PARIS – France will double the number of doses of vaccines it will send to the poorest countries to 120 million, President Emmanuel Macron promised on Saturday, in a video broadcast during the Global Citizen concert in Paris.
“The injustice is that in other continents, obviously, vaccination is very late,” he said. “We have to go faster, stronger.
“France is committed to doubling the number of doses it administers,” he added. “We will go from 60 million to 120 million doses offered. “
This was more than the doses administered so far in France, he said.
On Wednesday, the United States announced it would double its donation of vaccine doses, bringing its total contribution to 1.1 billion.
President Joe Biden described the pandemic as a “crisis at all levels”, adding “we need other high income countries to achieve their own ambitions”.
The European Union has pledged to distribute 500 million doses.
And Chinese President Xi Jinping, in a video message released Tuesday to the UN, promised a total of two billion doses by the end of the year, using a figure already advanced by the Chinese authorities.
It was not specified how many of them would be sold and how many donated.
More money for Africa: Macron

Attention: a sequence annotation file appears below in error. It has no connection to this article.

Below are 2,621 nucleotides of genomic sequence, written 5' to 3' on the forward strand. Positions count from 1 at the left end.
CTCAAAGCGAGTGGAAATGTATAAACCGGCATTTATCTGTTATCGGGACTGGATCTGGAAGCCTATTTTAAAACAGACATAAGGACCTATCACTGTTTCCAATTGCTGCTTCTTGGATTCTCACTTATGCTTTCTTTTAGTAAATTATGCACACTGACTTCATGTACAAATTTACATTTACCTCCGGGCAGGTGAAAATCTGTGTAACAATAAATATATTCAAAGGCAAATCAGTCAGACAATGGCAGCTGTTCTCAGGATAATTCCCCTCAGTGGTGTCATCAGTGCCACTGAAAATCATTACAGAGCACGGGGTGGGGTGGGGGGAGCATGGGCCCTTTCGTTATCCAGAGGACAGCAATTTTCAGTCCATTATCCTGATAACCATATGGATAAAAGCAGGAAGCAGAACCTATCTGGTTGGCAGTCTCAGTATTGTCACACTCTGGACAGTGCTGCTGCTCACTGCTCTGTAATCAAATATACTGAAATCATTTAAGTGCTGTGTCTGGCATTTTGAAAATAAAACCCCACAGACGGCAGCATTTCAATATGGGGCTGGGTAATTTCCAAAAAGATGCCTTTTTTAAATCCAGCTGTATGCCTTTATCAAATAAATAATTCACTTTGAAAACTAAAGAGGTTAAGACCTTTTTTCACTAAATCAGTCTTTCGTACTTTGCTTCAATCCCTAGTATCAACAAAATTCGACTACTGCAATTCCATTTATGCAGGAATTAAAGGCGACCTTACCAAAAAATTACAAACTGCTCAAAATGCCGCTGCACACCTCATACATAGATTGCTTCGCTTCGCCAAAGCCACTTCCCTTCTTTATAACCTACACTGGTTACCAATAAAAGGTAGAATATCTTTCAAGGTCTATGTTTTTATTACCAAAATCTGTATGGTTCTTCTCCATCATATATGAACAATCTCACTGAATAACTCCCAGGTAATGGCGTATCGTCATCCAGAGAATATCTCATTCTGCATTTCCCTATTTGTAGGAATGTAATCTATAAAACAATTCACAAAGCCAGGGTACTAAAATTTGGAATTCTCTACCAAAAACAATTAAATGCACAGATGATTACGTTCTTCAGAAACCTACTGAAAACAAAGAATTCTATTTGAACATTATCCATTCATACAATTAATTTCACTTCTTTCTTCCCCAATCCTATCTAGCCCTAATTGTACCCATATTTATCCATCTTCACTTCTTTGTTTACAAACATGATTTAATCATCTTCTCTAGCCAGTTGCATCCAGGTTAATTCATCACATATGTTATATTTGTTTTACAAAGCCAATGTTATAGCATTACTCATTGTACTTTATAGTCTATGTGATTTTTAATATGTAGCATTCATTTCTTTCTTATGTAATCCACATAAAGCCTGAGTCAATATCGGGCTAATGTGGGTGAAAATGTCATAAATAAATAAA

In his statement, Macron also said France will work with the United Nations children’s organization, UNICEF, in their efforts to help African countries organize their immunization rollout.
France would also redirect 20% of the special financing it received from the International Monetary Fund (IMF) towards projects designed to revive the economies of African countries, Macron said.
“If all the great powers do like France, we will reach 100 billion dollars for Africa,” he added.
Finally, Macron promised that France would spend 330 million euros to promote education in France.
Tedros Adhanom Ghebreyesus, head of the World Health Organization, has repeatedly denounced the injustice of the massive imbalance in the distribution of vaccine doses in rich and poor countries.
“I will not remain silent when the companies and countries that control the global vaccine supply think the world’s poor should be content with leftovers,” he said earlier this month.
African leaders pleaded for the ability to purchase vaccine doses for their people at an African Union meeting earlier this month.
According to an AFP tally from official sources, the 53 African countries, with a population of over 1.3 billion, have received a total of 10 doses of vaccine per 100 people.
In contrast, the United States and Canada, with populations of just over 368 million, received 120 doses per 100 people.
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